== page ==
The USCCB invites you to join the "Civilize It" campaign by taking the pledge below as a way to promote civility, love our neighbors, and build community.                      


1. Civility--To recognize the human dignity of those with whom I disagree, treat others with respect, and rise above attacks when directed at me.

2. Clarity--To root my political viewpoints in the Gospel and a well formed conscience, which involves prayer, conversation, study and listening. I will stand up for my convictions and speak out when I witness language that disparages others' dignity, while also listening and seeking to understand others’ experiences.

3. Compassion--To encounter others with a tone and posture which affirms that I honor the dignity of others and invites others to do the same. I will presume others’ best intentions and listen to their stories with empathy.  I will strive to understand before seeking to be understood.

As Catholics, we must model a kinder way. 

For information, go to:

Barbara Molinari Quinby, MPS, Director,

Office of Human Life, Dignity, and Justice Ministries,

Holy Name of Jesus Cathedral, Raleigh, NC


Mini-reflections on the Sunday scripture readings designed for persons on the run. "Faith Book" is also brief enough to be posted in the Sunday parish bulletins people take home.

From today’s Gospel reading:

The king said to his servants... "Go out, therefore, into the main roads and invite to the feast whomever you find.

The servants went out into the streets and gathered all they found,

bad and good alike, and the hall was filled with guests.


Like those from the main roads invited to the feast, our church is also a mixture of the "bad and good alike" and so the second part of the parable challenges us. How are we changing our lives in response to the invitation to the wedding God has given us? Do we realize the gift we have received If all are guests, none meriting the invitation, but brought in by grace, then how could we Christians continue to separate and divide ourselves according to race, gender, country of origin, language, newcomers and old timers, well dessed and the poor?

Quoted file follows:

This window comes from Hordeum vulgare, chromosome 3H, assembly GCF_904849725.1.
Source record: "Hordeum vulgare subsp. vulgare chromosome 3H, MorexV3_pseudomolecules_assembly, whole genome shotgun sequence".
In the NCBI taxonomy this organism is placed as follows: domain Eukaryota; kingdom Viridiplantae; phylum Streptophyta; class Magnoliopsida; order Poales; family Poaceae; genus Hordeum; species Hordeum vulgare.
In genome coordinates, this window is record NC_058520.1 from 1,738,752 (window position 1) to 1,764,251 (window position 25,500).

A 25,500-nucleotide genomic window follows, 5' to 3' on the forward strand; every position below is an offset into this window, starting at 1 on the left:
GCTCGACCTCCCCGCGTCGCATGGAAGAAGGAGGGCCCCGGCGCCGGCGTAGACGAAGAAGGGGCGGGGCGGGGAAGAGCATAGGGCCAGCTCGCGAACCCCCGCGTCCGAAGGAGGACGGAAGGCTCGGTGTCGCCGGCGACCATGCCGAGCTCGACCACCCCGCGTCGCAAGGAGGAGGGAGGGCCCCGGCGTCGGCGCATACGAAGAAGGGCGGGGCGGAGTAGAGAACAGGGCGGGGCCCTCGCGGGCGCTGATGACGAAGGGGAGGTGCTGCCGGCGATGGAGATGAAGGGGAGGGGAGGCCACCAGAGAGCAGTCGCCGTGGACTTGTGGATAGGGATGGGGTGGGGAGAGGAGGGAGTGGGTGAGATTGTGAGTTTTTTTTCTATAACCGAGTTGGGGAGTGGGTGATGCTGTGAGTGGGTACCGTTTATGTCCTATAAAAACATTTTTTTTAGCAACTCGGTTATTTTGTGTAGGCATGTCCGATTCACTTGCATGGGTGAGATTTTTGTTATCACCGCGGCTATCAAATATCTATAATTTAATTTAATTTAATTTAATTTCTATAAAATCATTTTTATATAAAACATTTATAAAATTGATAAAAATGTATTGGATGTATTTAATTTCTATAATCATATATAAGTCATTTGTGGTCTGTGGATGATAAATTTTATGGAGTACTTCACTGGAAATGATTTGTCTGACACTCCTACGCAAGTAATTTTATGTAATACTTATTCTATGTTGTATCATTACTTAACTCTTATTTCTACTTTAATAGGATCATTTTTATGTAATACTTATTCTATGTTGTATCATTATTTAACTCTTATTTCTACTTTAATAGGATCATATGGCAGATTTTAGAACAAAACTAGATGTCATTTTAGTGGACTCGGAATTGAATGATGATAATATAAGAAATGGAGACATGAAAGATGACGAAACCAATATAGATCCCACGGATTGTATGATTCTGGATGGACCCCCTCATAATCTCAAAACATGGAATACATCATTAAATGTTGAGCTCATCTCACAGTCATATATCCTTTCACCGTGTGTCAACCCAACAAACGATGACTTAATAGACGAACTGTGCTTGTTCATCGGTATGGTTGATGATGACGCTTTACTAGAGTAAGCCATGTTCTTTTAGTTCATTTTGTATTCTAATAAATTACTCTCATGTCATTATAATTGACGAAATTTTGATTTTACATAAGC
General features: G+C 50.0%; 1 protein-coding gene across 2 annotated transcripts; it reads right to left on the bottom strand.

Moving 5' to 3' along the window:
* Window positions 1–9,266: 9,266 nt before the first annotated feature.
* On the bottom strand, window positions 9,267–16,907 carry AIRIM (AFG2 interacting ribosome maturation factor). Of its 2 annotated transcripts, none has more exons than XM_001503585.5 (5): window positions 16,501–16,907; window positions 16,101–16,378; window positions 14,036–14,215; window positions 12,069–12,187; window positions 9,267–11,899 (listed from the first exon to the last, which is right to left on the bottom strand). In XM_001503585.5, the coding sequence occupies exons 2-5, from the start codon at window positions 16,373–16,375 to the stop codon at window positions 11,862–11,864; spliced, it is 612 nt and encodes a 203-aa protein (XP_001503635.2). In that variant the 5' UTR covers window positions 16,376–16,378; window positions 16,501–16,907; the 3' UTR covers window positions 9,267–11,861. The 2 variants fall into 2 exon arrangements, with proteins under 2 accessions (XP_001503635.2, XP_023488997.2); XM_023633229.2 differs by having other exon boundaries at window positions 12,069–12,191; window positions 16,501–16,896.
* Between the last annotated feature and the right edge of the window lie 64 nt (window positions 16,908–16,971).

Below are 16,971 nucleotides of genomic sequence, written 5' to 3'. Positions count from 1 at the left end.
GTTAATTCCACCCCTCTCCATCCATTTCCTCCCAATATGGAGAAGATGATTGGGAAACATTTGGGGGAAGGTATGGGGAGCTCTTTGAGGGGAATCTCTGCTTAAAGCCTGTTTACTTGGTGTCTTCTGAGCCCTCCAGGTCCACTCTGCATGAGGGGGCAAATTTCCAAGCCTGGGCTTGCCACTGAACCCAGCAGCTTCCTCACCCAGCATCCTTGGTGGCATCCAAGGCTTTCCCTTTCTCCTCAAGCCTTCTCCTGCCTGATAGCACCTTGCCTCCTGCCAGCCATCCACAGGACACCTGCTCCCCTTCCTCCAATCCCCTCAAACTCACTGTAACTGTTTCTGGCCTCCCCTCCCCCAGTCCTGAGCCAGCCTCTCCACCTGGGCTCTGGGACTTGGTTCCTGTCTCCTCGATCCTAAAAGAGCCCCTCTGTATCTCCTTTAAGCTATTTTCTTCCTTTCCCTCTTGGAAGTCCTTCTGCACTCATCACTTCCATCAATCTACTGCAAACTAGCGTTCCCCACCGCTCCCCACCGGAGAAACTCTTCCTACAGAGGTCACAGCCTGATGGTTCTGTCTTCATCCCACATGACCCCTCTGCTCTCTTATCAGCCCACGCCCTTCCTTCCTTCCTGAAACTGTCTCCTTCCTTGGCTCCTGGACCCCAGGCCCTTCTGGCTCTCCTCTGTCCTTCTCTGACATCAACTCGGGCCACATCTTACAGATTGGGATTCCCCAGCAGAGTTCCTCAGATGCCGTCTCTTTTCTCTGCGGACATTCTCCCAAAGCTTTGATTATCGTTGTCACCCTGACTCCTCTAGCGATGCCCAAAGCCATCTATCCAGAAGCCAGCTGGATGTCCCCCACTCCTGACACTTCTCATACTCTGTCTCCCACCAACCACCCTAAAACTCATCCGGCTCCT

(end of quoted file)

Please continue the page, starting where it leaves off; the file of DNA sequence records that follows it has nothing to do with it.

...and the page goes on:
So we ask ourselves:

  • What is our attitude and disposition towards other "guests" in our community of faith?
  • How can I welcome them to share in the good things God has given us? 


"One has to strongly affirm that condemnation to the death penalty is an inhuman measure that humiliates personal dignity, in whatever form it is carried out."

---Pope Francis

This is a particularly vulnerable time for state and federal prisoners. Conditions, even without the pandemic, are awful in our prisons. Imagine what it is like now with the virus spreading through the close and unhealthy prison settings. I invite you to write a postcard to one or more of the inmates listed below to let them know we have not forgotten them. If the inmate responds you might consider becoming pen pals.

Please write to:

  • Mario Mc Neil #0788387 (On death row since 5/29/2013)
  • Jonathan Richardson #1019362 (4/4/2014)
  • Antwan Anthony #1293151 (4/6/2016)

----Central Prison, 4285 Mail Service Center, Raleigh, NC 27699-4285

For more information on the Catholic position on the death penalty go to the Catholic Mobilizing Network:

On this page you can sign "The National Catholic Pledge to End the Death Penalty." Also, check the interfaith page for People of Faith Against the Death Penalty:


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If you would like to support this ministry, please send tax deductible contributions to fr. Jude Siciliano, O.P.

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4. "First Impressions" is a service to preachers and those wishing to prepare for Sunday worship. It is sponsored by the Dominican Friars. If you would like "First Impressions" sent weekly to a friend, send a note to fr. John Boll, OP at the above email address.

Thank you and blessings on your preaching,

fr. Jude Siciliano, O.P.

Jude Siciliano, OP - Click to send email.

St. Albert the Great Priory of Texas

3150 Vince Hagan Drive

Irving, Texas 75062-4736